DATE: Tue 13 Jun 2017
BY: Metin Ibrahim
So you’ve just been told that a model is required and you’ve been lucky enough to be chosen to build it. You enthusiastically open up Excel ready to jump right in, when you face the initial panic of dealing with a completely blank workbook. The mind goes blank and the fear creeps in. Where do I start? How am I going to create something that even remotely compares to spreadsheets already in my organisation?
Just like a blank canvas, looking at a new spreadsheet can be surprisingly scary to deal with - there are so many endless possibilities it can be a daunting place to start. However, keeping just a few key things in mind can really help in those early stages of a model build; whether you’re building a model for conventional business modelling, management reporting, or data analysis purposes.
Ok, so I know this might sound a bit obvious, but you’d be surprised how many people start work in Excel before properly thinking about what the end result will be. This not only wastes time in the model build process, but can also lead to a clouding of the model process and logic flow. What are the key pieces of information that your model will need to reflect? How much detail does the model need to go into and how best is all the data analysed and reported?
Spend some time before you start figuring out what you want the model to achieve, and how it will need to show those all-important end results. This will help focus your mind on which assumptions and calculations need to be present and should help you avoid any unwanted or superfluous calculations.
I can’t stress the importance of this enough. Keeping things clearly separated is key in creating an easily understandable, adaptable and transparent financial model. Split out all your assumptions from your calculations and your calculations from your results. They don’t necessarily need to be held on separate worksheets but there should at least be distinct sections for each category.
Ideally your spreadsheet should read like a book; starting with the assumptions entered into the model, moving through to the calculations, and ending in the model results. This can significantly help improve the usability of your model, especially in regards to areas such as data analytics or more conventional business modelling.
If financial model builds had seven deadly sins, hardcoding would certainly be at the top of the list. Burying a constant number inside a formula not only makes your spreadsheet inflexible but it hides clarity, making it hard to follow, and can cause the model to return incorrect results without the user being fully aware of the issue.
Yes, your organisation might have always had a market penetration rate of 25%, but that doesn’t mean that this will always be the case going forward. Instead of just multiplying your formula by 0.25, set up an input cell for this rate and get your formula to refer to this cell. That way the user can immediately see what assumptions are affecting the model results and will give your model greater functionality by giving the user the option to flex this number.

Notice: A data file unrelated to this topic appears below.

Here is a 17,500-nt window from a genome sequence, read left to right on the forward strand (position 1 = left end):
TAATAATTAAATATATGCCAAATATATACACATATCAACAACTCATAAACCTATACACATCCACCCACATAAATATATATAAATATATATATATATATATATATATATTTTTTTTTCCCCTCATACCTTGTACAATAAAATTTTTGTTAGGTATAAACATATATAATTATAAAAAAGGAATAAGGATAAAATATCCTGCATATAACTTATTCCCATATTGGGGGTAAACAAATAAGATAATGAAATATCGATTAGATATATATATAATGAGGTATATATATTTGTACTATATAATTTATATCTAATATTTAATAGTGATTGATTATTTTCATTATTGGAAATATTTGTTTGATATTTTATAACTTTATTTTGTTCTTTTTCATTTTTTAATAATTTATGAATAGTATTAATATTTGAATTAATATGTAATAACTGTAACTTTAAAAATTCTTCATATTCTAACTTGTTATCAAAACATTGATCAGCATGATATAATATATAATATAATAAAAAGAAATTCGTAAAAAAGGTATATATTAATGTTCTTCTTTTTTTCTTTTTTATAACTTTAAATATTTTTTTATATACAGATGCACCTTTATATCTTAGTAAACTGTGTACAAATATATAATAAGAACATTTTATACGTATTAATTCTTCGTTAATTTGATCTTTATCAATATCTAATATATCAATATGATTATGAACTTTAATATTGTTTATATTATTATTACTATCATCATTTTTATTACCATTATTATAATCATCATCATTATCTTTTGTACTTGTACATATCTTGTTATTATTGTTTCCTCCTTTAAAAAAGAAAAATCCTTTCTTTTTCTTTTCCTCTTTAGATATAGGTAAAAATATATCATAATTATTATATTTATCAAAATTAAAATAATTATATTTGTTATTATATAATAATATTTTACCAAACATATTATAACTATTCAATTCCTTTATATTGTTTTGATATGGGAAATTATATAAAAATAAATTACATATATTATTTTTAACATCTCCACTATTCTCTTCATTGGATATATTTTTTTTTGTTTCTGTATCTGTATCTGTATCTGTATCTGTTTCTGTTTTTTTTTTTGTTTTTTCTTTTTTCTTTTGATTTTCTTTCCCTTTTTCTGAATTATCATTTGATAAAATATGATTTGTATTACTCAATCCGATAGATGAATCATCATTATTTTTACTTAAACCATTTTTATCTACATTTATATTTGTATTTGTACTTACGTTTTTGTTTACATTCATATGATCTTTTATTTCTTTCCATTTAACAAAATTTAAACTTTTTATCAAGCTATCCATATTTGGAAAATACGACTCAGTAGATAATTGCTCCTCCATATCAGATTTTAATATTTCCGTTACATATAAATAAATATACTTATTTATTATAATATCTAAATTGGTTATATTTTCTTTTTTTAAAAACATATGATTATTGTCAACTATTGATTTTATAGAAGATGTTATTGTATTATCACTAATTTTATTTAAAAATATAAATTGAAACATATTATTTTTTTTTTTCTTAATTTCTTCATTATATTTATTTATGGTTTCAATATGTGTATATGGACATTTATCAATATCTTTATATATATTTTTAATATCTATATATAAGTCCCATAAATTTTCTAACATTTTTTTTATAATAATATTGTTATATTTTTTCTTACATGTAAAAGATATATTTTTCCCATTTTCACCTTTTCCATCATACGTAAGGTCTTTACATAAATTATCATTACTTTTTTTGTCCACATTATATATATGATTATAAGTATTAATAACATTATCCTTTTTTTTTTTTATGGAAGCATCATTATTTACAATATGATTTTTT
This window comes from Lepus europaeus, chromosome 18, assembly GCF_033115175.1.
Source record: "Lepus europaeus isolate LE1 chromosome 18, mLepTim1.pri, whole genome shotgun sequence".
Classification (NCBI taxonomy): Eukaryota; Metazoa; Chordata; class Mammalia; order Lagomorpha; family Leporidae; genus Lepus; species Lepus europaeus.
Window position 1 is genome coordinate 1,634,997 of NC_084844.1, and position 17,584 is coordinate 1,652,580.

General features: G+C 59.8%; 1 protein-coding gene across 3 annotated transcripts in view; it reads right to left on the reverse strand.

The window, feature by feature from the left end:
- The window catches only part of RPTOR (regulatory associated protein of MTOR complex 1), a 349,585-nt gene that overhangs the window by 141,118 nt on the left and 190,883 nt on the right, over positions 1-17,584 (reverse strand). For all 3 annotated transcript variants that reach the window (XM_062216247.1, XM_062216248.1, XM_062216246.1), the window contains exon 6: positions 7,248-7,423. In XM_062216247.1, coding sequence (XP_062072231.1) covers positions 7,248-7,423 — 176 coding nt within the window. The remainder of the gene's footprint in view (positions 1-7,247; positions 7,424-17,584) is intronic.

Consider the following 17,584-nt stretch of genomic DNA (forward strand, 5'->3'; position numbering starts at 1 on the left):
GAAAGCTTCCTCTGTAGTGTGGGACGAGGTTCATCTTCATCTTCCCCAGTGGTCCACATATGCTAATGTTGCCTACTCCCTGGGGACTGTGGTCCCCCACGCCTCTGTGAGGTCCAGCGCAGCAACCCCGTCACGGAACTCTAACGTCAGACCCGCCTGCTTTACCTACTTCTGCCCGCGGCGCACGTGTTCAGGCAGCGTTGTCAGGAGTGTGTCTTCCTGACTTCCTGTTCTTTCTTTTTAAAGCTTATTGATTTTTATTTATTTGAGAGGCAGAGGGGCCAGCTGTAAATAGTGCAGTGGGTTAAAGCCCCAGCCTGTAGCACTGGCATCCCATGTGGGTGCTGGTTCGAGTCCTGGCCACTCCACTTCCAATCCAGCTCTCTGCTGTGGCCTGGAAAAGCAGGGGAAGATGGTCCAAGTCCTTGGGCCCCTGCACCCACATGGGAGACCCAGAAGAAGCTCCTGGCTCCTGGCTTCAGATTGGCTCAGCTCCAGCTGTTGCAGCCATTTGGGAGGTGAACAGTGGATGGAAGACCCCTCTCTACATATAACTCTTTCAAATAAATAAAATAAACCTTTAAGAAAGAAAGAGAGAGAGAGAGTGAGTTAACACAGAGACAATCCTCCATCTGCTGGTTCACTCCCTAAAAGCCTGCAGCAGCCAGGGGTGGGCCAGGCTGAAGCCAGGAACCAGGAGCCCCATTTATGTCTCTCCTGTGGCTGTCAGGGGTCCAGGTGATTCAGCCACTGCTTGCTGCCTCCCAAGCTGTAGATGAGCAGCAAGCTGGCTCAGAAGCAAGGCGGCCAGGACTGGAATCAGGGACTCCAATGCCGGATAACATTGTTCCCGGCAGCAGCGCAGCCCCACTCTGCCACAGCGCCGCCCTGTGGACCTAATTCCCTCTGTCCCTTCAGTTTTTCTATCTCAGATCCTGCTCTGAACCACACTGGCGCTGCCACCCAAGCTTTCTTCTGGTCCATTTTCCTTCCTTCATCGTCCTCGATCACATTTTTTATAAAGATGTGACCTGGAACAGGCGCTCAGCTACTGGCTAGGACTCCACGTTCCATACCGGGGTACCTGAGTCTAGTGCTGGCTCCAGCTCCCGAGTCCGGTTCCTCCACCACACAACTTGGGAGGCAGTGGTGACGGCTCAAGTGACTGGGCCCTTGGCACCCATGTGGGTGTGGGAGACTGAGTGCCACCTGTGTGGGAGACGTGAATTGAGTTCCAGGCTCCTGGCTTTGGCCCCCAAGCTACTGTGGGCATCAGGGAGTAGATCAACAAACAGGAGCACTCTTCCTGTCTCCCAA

One of the biggest misconceptions in Excel is that having a formula that includes multiple functions (whilst taking up multiple lines in the formula bar) somehow shows you are an expert model builder. How can it not? You’ve just calculated everything in one monster of a formula. The problem is that no one else has any idea what’s going on inside that cell or how the results have been calculated. Also, what happens if there needs to be a change in the way the cell is calculated? Unpicking the formula could be quite a time consuming process.
Always try and break down the model logic into small, easily digestible chunks so that it is obvious what each formula is doing. Try to keep this in mind – if you were to print out your spreadsheet, would the logic of each calculation be obvious to the person reading it even though they wouldn’t be able to see the formula behind it? If not, it’s likely that the calculations you’ve used are too complex and could likely be broken down into smaller, more manageable, segments.
Keeping things simple also has the additional benefit of reducing any further costs you may incur when it’s finally time to get a financial model audit or when you feel it’s necessary for your model to undergo a proper model diagnostic.
Financial models can quickly develop into quite large and ungainly beasts and, as they grow, it becomes more and more important to ensure that a consistent approach is used in the model build process.
If using a timeline, for example, ensure the timeline starts in the same column on every sheet. Order your assumptions so they reflect the layout of both the calculation and report sheets. Also, aid the user by formatting each type of cell differently to help distinguish them from each other - standard industry practice dictates that input cells should be highlighted yellow, for example.
Keeping things consistent not only helps the user navigate their way around the model but also helps to give it that professional edge, providing the user with comfort that the model has been built with thought, care and accuracy in mind.
So now you know how to put a pencil sketch on your blank canvas. If you want to turn it into a Picasso click below to watch the video:
We love to hear what you think. please note that comments are moderated so there might be a slight delay. Your email address will not be published.